THURSDAY, Sept. 29, 2011 (HealthDay News) -- Singing helps some stroke patients suffering from non-fluent aphasia -- severe difficulties with speech -- re-learn how to speak, according to a new study.
Researchers in Germany pointed out, however, it's the rhythm and formulaic phrases associated with singing -- not the melodies -- that seem to make the difference.
The lyrics and phrases the patients were most familiar with had the biggest impact on the their articulation -- even when they were just spoken and not sung, the investigators found. They concluded that the findings could lead to the development of new therapies for speech disorders.
Speaking difficulties are common among people who suffer strokes that damage speech areas in the brain's left hemisphere. But the right side of the brain, which supports important functions of singing, often remains intact in these patients. Previous research suggested singing would stimulate areas in the right hemisphere that would take on the speech functions of the damaged areas.
To explore this idea further, the researchers asked 17 stroke patients with non-fluent aphasia to sing or recite several thousand syllables with rhythmic or arrhythmic accompaniment. The phrases selected were similar but very different in how familiar they were to the patients and how formulaic they were.
The study authors found that singing the phrases did not produce better results than speaking them rhythmically.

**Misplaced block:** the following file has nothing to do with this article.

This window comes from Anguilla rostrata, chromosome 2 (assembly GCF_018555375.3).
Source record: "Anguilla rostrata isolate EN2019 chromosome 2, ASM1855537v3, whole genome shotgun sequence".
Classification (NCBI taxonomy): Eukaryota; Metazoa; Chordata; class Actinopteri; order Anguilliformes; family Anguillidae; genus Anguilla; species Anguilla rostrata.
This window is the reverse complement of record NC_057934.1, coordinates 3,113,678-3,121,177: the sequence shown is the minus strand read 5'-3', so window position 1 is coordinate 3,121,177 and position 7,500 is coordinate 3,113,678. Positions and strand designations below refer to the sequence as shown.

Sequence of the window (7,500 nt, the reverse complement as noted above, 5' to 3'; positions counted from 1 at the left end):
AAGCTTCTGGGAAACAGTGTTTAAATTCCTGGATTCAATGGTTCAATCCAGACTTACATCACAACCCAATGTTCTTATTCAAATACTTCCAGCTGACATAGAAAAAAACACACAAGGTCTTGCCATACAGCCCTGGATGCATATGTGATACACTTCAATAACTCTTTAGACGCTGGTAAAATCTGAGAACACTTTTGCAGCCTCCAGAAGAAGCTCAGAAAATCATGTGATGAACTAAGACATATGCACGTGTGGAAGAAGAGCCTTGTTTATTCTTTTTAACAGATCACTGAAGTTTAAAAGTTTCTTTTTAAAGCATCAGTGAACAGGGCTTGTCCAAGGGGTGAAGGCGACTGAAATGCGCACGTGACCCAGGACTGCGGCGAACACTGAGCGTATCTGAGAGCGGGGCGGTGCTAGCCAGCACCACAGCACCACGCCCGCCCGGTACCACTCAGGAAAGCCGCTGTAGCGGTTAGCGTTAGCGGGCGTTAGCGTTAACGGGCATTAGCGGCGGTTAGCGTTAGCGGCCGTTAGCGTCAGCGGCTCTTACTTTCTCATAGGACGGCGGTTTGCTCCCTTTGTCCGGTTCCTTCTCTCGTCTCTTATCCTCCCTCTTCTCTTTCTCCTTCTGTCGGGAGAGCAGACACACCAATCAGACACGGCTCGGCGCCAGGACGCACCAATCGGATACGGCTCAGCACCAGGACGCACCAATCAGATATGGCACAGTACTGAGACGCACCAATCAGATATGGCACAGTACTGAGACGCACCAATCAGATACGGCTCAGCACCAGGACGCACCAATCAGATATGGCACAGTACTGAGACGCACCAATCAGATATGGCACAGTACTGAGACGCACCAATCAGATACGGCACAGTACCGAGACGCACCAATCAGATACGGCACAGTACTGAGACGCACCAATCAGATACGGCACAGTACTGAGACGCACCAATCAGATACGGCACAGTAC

"The key element in our patients was, in fact, not the melody but the rhythm," Benjamin Stahl, researcher at the Max Planck Institute for Human Cognitive and Brain Sciences in Leipzig, said in an institute news release. "The positive effect was greatest in patients where deeper brain areas, known as the basal ganglia, were affected. These areas are known to be crucial for rhythmic processing."
The researchers pointed out that familiar song lyrics and formulaic phrases were the easiest for the patients to articulate. The reason for this, they suggested, is that these words may involve other brain mechanisms than spontaneous speech, including those involved in long-term memory.
More research is needed to determine how rhythmic and formulaic speech can be used in rehabilitative therapies, the study authors noted. "Even small gains in the ability to speak can mean a lot to aphasics, who sometimes have been unable to communicate easily for years," added Stahl.
The U.S. National Library of Medicine has more about communicating with someone with aphasia.